year = "2018",
month = "11",
day = "15",
doi = "10.1164/rccm.201802-0321OC",
language = "English",
volume = "198",
pages = "1322--1330",
journal = "American Journal of Respiratory and Critical Care Medicine",
issn = "1073-449X",
publisher = "American Thoracic Society",
number = "10",

}

Development of macrolide resistance and reinfection in refractory Mycobacterium avium complex lung disease. / Jhun, Byung Woo; Kim, Su Young; Moon, Seong Mi; Jeon, Kyeongman; Kwon, O. Jung; Huh, Hee Jae; Ki, Chang Seok; Lee, Nam Yong; Shin, SungJae; Daley, Charles L.; Koh, Won Jung.

In: American Journal of Respiratory and Critical Care Medicine, Vol. 198, No. 10, 15.11.2018, p. 1322-1330.

Research output: Contribution to journalArticle

TY - JOUR

T1 - Development of macrolide resistance and reinfection in refractory Mycobacterium avium complex lung disease

AU - Jhun, Byung Woo

AU - Kim, Su Young

AU - Moon, Seong Mi

AU - Jeon, Kyeongman

AU - Kwon, O. Jung

AU - Huh, Hee Jae

AU - Ki, Chang Seok

AU - Lee, Nam Yong

AU - Shin, SungJae

AU - Daley, Charles L.

AU - Koh, Won Jung

PY - 2018/11/15

Y1 - 2018/11/15

N2 - Rationale: Patients with refractory Mycobacterium avium complex lung disease (MAC-LD) undergo long-term macrolide therapy, but macrolide resistance develops infrequently. Objectives: The aim of this study was to determine whether reinfection was a factor in the low incidence of macrolide resistance in patients with refractory MAC-LD. Methods: Among 481 patients with treatment-naive MAC-LD who started antibiotic treatment between January 2002 and December 2013, we identified 72 patients with refractory disease, characterized by persistently positive sputum cultures despite ≥12 months of treatment. Molecular analyses of the 23S ribosomal RNA gene responsible for macrolide resistance and serial mycobacterial genotyping were performed using stored MAC isolates. Measurements and Main Results: The median duration of treatment was 32 months (interquartile range, 24-41 mo) in 72 patients. After treatment for a median of 33 months (interquartile range, 21-44 mo), macrolide resistance developed in 16 (22%) patients. Molecular analysis of isolates from 15 patients revealed that 80% (12 of 15) had a point mutation at position 2,058 or 2,059 of the 23S ribosomal RNA gene. Of the 49 patients who had stored preand post-treatment isolates, mycobacterial genotyping revealed that reinfection by new MAC strains occurred in 36 (73%) patients. New MAC strains were found in 24 (49%) patients, and mixed infections with original and new strains occurred in 12 (24%) patients. Only 13 (27%) patients had persistent infections with their original MAC strains. Conclusions: Refractory MAC-LD is commonly caused by reinfection with new strains rather than persistence of the original strain, which may explain the infrequent development of macrolide resistance in refractory MAC-LD.

AB - Rationale: Patients with refractory Mycobacterium avium complex lung disease (MAC-LD) undergo long-term macrolide therapy, but macrolide resistance develops infrequently. Objectives: The aim of this study was to determine whether reinfection was a factor in the low incidence of macrolide resistance in patients with refractory MAC-LD. Methods: Among 481 patients with treatment-naive MAC-LD who started antibiotic treatment between January 2002 and December 2013, we identified 72 patients with refractory disease, characterized by persistently positive sputum cultures despite ≥12 months of treatment. Molecular analyses of the 23S ribosomal RNA gene responsible for macrolide resistance and serial mycobacterial genotyping were performed using stored MAC isolates. Measurements and Main Results: The median duration of treatment was 32 months (interquartile range, 24-41 mo) in 72 patients. After treatment for a median of 33 months (interquartile range, 21-44 mo), macrolide resistance developed in 16 (22%) patients. Molecular analysis of isolates from 15 patients revealed that 80% (12 of 15) had a point mutation at position 2,058 or 2,059 of the 23S ribosomal RNA gene. Of the 49 patients who had stored preand post-treatment isolates, mycobacterial genotyping revealed that reinfection by new MAC strains occurred in 36 (73%) patients. New MAC strains were found in 24 (49%) patients, and mixed infections with original and new strains occurred in 12 (24%) patients. Only 13 (27%) patients had persistent infections with their original MAC strains. Conclusions: Refractory MAC-LD is commonly caused by reinfection with new strains rather than persistence of the original strain, which may explain the infrequent development of macrolide resistance in refractory MAC-LD.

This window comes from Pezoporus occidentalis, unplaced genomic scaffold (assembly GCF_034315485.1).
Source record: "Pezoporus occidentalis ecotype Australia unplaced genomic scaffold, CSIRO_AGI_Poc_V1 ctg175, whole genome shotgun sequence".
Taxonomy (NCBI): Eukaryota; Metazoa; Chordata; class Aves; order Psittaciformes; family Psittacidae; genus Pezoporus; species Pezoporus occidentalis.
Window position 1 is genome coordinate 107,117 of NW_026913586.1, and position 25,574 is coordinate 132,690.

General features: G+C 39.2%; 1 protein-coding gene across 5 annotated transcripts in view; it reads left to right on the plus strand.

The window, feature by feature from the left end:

UR - http://www.scopus.com/inward/record.url?scp=85056636524&partnerID=8YFLogxK

UR - http://www.scopus.com/inward/citedby.url?scp=85056636524&partnerID=8YFLogxK

U2 - 10.1164/rccm.201802-0321OC

DO - 10.1164/rccm.201802-0321OC

M3 - Article

VL - 198

SP - 1322

EP - 1330

JO - American Journal of Respiratory and Critical Care Medicine

JF - American Journal of Respiratory and Critical Care Medicine

SN - 1073-449X

IS - 10

ER -